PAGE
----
Matt, a white quarterback from Montreal, Quebec, flies to France (without his parents' permission) to play football and escape family pressure. Freeman, a black football player from San Antonio, Texas, is in Paris on a school trip when he hears about a team playing American football in a rough, low-income suburb called Villeneuve-La-Grande. Matt and Free join the Diables Rouges and make friends with the other players, who come from many different ethnic groups. Racial tension erupts into riots in Villeneuve when some of their Muslim teammates get in trouble with the police, and Matt and Free have to decide whether to get involved and face the very real risk of arrest and violence.
Jordie's cousin Todd has moved back to Montreal and is attending Jordie's high school. Todd has autism and requires an aide. Todd has not been welcomed in the school. He's known as a freak, and even other parents seem to resent Todd's special needs. Jordie does everything he can to distance himself from his cousin, fearful of what his friends might think. When he learns that Todd's whole family is buckling under the pressure of a hateful letter, Jordie starts to question his own behavior. But Todd's resources are unique, and he soon finds a way to prove his worth to his peers and to the community at large. Inspired by real-life events, Hate Mail examines the transformative power of speaking out against prejudice.
On his sixteenth birthday Phillipe Chabot is told that his brother-in-law has hired him to be a voyageur. He will be paddling west from Montreal to Grade Portage to trade supplies with the Indians for furs. He is overjoyed and receives all the appropriate clothing from his family as birthday gifts, even a tobacco pouch. As the loaded canoe brigade gets ready to leave, his cousin, Jeanne, accepts the proposal of marriage yelled at her by the clerk who is going along to keep track of the trading. Unfortunately, disaster strikes the brigade as the men paddle the rivers, make their portages, and get onto the sometimes violent and unforgiving Lake Superior. In Montreal, the city is ravished by a fire and death is everywhere.
My father drowned in the Aegean Sea, fifty nautical miles northeast of the port of Piraeus. When it happened, my mother and I were at home in Toronto. It was early evening in Greece, afternoon for us, and I was at school when she found out.
Niko Kiriakos, tentative heir to the ailing Calypso Shipping fleet, always suspected he was cursed. Following his sudden disappearance, his wife, Anna, and daughter, Zoe, are left adrift. Unmoored, they begin to test the boundaries of their lives, struggling with issues of loyalty, identity and what it means to be a family. Spanning years and tracing a route from Niagara Falls to Greece, Escape Plans is an unblinking look at the ties that bind us together and the things that pull us apart.
"Vlassopoulos has found a way to carry over the wide-eyed curiosity and innate goodness of childhood into the mysterious, often sad, often tragic world of adulthood."-Montreal Review of Books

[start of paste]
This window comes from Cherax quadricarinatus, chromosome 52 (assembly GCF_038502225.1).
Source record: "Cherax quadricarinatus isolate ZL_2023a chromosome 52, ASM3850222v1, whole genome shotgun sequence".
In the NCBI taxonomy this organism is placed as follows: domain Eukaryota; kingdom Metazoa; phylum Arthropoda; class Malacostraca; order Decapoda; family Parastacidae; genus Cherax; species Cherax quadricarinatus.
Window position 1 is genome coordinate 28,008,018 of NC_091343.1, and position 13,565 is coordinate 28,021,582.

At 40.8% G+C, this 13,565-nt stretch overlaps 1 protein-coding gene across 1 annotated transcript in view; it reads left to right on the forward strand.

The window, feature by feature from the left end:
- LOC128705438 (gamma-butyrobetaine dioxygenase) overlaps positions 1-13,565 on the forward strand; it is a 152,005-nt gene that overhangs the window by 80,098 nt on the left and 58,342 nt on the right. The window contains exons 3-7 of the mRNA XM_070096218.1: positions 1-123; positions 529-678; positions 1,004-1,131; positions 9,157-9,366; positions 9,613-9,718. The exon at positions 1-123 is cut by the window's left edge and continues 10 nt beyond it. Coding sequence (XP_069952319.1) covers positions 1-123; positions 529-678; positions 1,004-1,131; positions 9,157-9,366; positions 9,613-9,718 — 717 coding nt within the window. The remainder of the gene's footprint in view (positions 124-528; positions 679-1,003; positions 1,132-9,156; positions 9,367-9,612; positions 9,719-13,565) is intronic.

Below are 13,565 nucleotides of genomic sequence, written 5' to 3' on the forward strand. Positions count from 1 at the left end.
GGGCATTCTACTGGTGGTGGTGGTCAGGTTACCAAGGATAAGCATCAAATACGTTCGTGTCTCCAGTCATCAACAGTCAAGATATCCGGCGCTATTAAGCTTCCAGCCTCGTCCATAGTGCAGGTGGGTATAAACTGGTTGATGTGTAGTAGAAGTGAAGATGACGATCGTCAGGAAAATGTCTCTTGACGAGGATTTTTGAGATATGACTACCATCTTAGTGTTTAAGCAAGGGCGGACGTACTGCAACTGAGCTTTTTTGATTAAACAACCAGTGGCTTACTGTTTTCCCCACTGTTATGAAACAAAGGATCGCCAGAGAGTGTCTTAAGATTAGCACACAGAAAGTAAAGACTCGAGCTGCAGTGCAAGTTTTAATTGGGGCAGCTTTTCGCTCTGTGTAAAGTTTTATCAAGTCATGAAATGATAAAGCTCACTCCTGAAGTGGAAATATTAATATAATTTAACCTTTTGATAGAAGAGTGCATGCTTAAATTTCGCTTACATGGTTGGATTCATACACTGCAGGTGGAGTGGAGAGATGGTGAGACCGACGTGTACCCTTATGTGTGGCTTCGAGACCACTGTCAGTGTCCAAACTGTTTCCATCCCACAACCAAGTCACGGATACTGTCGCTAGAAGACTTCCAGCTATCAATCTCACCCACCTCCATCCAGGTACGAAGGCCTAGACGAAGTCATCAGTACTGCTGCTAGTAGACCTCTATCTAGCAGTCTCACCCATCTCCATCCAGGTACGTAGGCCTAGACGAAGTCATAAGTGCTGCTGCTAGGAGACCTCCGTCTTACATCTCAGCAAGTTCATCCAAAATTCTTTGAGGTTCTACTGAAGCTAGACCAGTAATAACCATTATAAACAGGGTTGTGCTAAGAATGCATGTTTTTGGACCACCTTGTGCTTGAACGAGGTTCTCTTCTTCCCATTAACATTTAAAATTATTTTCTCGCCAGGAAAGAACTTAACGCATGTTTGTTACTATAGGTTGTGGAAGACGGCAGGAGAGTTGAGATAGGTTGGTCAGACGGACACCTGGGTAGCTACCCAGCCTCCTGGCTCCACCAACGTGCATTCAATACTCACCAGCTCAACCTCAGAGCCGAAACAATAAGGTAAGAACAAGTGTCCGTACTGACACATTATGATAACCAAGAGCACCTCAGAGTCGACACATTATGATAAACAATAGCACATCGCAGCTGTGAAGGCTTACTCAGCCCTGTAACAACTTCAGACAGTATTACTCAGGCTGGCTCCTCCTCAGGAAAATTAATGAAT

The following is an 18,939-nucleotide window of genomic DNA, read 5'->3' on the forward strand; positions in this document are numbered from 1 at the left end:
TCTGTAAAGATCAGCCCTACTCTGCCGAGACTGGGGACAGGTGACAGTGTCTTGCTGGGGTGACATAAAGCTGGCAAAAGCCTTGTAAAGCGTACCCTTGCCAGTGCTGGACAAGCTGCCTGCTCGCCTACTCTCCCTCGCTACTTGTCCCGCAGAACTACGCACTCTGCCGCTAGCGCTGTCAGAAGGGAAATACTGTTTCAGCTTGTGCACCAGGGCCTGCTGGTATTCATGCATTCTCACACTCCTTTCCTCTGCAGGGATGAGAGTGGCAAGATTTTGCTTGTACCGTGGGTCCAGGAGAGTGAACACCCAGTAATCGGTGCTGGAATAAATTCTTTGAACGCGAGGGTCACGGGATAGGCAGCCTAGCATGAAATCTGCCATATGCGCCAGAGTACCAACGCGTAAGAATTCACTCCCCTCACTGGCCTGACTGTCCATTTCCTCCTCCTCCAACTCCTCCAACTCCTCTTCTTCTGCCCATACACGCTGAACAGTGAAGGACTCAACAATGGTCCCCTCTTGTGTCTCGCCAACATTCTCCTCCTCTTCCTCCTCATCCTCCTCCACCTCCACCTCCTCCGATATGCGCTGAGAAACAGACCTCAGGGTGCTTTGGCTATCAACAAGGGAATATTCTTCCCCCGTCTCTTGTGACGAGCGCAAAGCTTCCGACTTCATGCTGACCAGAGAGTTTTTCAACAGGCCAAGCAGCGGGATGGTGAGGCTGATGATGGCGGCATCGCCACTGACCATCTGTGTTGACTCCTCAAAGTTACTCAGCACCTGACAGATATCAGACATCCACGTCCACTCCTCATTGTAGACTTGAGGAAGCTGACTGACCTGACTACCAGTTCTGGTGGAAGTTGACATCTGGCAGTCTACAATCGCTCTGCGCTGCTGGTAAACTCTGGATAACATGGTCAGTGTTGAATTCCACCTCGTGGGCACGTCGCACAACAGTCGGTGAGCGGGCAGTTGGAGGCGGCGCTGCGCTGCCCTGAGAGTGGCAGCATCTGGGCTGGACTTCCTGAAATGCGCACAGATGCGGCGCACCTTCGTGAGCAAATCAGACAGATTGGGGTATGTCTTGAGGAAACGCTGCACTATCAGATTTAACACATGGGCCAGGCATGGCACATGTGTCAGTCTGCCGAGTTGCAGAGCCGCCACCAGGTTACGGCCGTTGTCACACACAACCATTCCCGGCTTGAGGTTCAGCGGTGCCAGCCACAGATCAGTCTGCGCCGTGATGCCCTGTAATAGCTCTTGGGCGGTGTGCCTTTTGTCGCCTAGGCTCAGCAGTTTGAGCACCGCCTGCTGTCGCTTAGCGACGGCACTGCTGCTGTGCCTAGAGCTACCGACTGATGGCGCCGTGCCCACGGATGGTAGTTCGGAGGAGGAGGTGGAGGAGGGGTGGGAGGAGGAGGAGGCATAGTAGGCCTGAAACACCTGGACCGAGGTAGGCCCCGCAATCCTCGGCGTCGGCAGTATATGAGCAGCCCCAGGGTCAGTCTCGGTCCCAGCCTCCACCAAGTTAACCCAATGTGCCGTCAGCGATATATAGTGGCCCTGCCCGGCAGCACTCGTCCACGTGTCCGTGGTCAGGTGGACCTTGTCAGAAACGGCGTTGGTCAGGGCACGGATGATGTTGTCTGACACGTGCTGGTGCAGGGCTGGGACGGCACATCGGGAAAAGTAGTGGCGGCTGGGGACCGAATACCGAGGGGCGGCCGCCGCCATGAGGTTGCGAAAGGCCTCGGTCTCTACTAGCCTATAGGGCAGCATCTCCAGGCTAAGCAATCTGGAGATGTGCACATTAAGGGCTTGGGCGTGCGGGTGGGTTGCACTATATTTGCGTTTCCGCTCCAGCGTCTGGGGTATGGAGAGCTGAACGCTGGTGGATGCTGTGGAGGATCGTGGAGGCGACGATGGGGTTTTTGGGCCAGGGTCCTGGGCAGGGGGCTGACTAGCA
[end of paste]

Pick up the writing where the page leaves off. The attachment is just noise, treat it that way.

Born in the Ukraine in 1896, and settling in Montreal in 1910, Segal became one of the first Yiddish writers in Canada. His poetry, infused with lyricism and mysticism, along with the numerous essays and articles he penned, embodied both a rich literary tradition and the modernism of his day.
Pierre Anctil has written so much more than a biography. For the first time, Segal's poetic production is referenced, translated and rigorously analyzed, and includes over 100 pages of appendices, shedding light on the artistic, spiritual, cultural and historical importance of his oeuvre. By introducing the reader to the poet's work through previously unpublished translations, Anctil demonstrates that in many respects it reflects the history of the Jewish immigrants who arrived in North America from Russia, the Ukraine and Poland at the beginning of the 20th century, as well as the tragic experiences of Jewish intellectual refugees of the interwar period.
This admirably written, sweeping yet subtle, work will appeal both to scholars and to a broader audience.
The original French version was awarded the prestigious 2014 Canada Prize in the Humanities by the Canadian Federation for the Humanities and Social Sciences.Né en Ukraine en 1896, J. I. Segal arrive à Montréal en 1910 et allait devenir un des premiers écrivains yiddish au Canada. Sa poésie lyrique et mystique, de même que les nombreux essais et articles qu'il a signés, incarnent à la fois une riche tradition littéraire et le modernisme de son temps.
Pierre Anctil a écrit bien plus qu'une biographie. Pour la première fois, la production poétique de Segal est référencée, traduite et analysée de manière rigoureuse. Elle est accompagnée de plus de 100 pages d'appendices qui jettent la lumière sur l'importance artistique, spirituelle, culturelle et historique de son oeuvre. En initiant le lecteur à l'oeuvre du poète grâce à des traductions inédites, Anctil montre qu'à plusieurs égards, Segal est le reflet de l'histoire des immigrants juifs arrivés en Amérique du Nord depuis la Russie, l'Ukraine et la Pologne au début du XXe siècle, de même que des expériences tragiques des intellectuels juifs réfugiés d'entre-deux-guerres.
Cet essai admirablement bien écrit, ambitieux et pourtant tout en nuances, plaira tant aux chercheurs qu'à un plus grand public.
La version originale française (Presses de l'Université Laval) a reçu le prestigieux Prix du Canada en sciences humaines remis par la Fédération canadienne des sciences humaines.
The region is back in town. Galloping urbanization has pushed beyond historical notions of metropolitanism. City-regions have experienced, in Edward Soja's terms, "an epochal shift in the nature of the city and the urbanization process, marking the beginning of the end of the modern metropolis as we knew it."